With nation-state cyberattacks increasingly targeting businesses, the Federal government must take action to collaborate and communicate with the private sector in a whole-of-government approach, said current and former officials from the Department of Justice on Tuesday.

Speaking at an event hosted by the Center for Strategic and International Studies, John Carlin, former assistant attorney general in the National Security Division, and John Demers, current assistant attorney general in the National Security Division, emphasized the importance of spreading awareness of the risks in cyberspace for economic and national security reasons.

“All those reforms that we put in place, those billions of dollars that were focused on sharing information within and between governments, they won’t work with the new threat that we face. They’re necessary, but not sufficient,” said Carlin. “With the new threats that we’re facing, where companies are on the front lines, whether it’s nation states or terrorist groups or organized criminal groups, we need to share information at speed and scale with the private sector, and incentivize the private sector to come in and share information at speed and scale back to the government.”

Agreeing with Carlin, Demers said, “We need the help of the private sector do these cases. We can also provide a tremendous amount of benefit, I think, to the private sector.”

Demers referred to the recent indictment against hackers stealing intellectual property from Micron as an example of both a positive outcome and a strong response.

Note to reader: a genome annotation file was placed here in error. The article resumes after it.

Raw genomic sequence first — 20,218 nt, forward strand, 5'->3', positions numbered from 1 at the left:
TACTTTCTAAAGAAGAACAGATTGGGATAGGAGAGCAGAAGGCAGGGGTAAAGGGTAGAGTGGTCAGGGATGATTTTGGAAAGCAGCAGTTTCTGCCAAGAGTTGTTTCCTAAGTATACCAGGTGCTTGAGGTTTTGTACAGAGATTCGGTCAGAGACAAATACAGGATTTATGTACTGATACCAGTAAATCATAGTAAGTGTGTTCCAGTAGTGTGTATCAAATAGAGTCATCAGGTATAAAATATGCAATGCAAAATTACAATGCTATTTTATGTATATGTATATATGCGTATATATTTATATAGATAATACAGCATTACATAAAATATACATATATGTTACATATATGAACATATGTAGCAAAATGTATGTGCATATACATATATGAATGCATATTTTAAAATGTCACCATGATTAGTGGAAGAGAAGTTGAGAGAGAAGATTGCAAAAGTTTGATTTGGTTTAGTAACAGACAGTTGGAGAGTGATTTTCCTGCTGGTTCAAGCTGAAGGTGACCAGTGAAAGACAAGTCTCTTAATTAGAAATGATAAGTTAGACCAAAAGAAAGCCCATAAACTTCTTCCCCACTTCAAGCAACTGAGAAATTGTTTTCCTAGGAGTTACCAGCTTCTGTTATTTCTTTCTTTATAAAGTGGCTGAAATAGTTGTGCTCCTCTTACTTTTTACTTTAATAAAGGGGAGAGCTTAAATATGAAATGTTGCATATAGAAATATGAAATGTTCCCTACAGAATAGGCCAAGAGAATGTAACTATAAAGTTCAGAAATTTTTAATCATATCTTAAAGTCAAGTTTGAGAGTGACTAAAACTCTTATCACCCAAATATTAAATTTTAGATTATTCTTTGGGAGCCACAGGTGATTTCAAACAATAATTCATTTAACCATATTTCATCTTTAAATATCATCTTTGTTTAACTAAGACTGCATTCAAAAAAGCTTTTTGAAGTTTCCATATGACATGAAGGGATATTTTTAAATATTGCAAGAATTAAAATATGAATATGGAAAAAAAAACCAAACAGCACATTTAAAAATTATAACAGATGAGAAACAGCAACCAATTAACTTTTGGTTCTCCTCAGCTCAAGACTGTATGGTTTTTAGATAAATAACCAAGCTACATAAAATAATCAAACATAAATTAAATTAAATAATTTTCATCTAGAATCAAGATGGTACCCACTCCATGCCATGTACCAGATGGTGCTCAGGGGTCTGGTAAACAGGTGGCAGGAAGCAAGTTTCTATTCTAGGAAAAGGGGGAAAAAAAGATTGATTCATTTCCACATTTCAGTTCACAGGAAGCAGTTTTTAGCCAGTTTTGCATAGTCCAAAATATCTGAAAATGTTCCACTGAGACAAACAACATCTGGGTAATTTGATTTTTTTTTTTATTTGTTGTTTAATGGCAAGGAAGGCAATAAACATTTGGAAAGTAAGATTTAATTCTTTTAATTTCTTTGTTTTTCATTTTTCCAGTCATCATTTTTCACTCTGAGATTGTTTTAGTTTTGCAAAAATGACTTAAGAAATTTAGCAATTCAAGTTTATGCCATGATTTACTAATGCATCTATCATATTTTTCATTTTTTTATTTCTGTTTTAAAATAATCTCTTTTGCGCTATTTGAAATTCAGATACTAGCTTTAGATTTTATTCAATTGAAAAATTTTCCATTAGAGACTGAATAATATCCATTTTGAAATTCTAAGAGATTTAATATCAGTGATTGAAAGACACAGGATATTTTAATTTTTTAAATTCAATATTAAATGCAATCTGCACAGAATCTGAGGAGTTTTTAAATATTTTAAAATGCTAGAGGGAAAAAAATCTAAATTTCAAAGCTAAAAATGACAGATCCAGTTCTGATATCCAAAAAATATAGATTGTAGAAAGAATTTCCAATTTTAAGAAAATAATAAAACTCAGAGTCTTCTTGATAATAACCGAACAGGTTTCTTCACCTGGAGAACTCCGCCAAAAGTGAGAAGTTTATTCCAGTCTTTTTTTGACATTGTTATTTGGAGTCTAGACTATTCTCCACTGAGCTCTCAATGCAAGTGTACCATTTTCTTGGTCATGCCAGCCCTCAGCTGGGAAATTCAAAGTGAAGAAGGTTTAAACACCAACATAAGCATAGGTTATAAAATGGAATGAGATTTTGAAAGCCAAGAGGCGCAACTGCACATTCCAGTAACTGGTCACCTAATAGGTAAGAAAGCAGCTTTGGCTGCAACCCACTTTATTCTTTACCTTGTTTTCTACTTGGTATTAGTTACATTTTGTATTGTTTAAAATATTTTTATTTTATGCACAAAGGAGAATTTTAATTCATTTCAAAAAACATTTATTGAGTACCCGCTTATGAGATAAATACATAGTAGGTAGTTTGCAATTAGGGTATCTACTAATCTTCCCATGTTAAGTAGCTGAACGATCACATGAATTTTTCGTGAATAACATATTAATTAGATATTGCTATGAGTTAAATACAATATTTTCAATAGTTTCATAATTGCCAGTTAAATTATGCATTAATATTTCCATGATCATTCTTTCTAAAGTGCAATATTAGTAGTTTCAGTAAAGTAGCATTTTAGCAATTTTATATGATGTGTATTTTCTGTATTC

“The reason why I like that case so much is that it’s a case in which ultimately our indictment went together with the Commerce Department’s use of its authorities, and this is definitely an area where all the parts of the government need to be working together” he said. “[Commerce] used their authority to block the would-be competitor of the American company from buying the products that they needed to develop the product for which they had stolen the intellectual property.”

Demers further emphasized the importance of a larger government response to nation-state cyberattacks.

“We are just a piece of this puzzle. You don’t change behavior just by five to ten indictments a year, but we do if we’re raising awareness, if the Treasury Department is using its authorities, if the Commerce Department is using its authorities, and of course, if the State Department is able to then use all of this information in dealing with the countries that are doing this” he said.

Carlin called for more sanctions against companies that benefit from stolen secrets, noting that it would promote fairness against economic espionage, a power that rests with the President under executive order.

When asked about the effectiveness of indictments against foreign, state-supported actors, both Demers and Carlin pointed to successful cases of extradition and extolled the other benefits of bringing accused attackers to trial.

“Indictments are a unique element of the way the government can speak, because what the government is saying is not only that we think this is happening or that we assess with a high likelihood this is happening. It’s saying, ‘I can get up in court and prove every element of what I’ve laid out in this indictment beyond a shadow of a reasonable doubt.’ I can tell you there are a lot of things we know that we can never get there on,” said Demers.

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